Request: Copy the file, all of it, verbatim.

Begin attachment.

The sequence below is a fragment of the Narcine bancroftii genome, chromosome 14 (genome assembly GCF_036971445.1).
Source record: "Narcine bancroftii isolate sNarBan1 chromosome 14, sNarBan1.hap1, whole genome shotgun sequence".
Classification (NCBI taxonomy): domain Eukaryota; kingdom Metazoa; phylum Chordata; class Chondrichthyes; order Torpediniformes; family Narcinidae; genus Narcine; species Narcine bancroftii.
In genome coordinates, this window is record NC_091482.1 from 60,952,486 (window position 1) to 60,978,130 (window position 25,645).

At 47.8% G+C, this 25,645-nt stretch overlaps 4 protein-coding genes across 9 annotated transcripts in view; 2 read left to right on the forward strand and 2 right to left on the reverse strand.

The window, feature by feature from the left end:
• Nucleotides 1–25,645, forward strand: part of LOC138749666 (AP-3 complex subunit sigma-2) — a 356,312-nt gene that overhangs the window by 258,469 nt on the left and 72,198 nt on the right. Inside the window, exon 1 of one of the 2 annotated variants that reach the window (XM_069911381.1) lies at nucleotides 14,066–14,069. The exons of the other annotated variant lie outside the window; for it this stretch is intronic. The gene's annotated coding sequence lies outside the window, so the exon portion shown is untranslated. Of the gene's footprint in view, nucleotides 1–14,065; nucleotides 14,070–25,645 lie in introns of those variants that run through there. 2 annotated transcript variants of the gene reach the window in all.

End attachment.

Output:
The sequence below is a fragment of the Narcine bancroftii genome, chromosome 14 (genome assembly GCF_036971445.1).
Source record: "Narcine bancroftii isolate sNarBan1 chromosome 14, sNarBan1.hap1, whole genome shotgun sequence".
Classification (NCBI taxonomy): domain Eukaryota; kingdom Metazoa; phylum Chordata; class Chondrichthyes; order Torpediniformes; family Narcinidae; genus Narcine; species Narcine bancroftii.
In genome coordinates, this window is record NC_091482.1 from 60,952,486 (window position 1) to 60,978,130 (window position 25,645).

At 47.8% G+C, this 25,645-nt stretch overlaps 4 protein-coding genes across 9 annotated transcripts in view; 2 read left to right on the forward strand and 2 right to left on the reverse strand.

The window, feature by feature from the left end:
• Nucleotides 1–25,645, forward strand: part of LOC138749666 (AP-3 complex subunit sigma-2) — a 356,312-nt gene that overhangs the window by 258,469 nt on the left and 72,198 nt on the right. Inside the window, exon 1 of one of the 2 annotated variants that reach the window (XM_069911381.1) lies at nucleotides 14,066–14,069. The exons of the other annotated variant lie outside the window; for it this stretch is intronic. The gene's annotated coding sequence lies outside the window, so the exon portion shown is untranslated. Of the gene's footprint in view, nucleotides 1–14,065; nucleotides 14,070–25,645 lie in introns of those variants that run through there. 2 annotated transcript variants of the gene reach the window in all.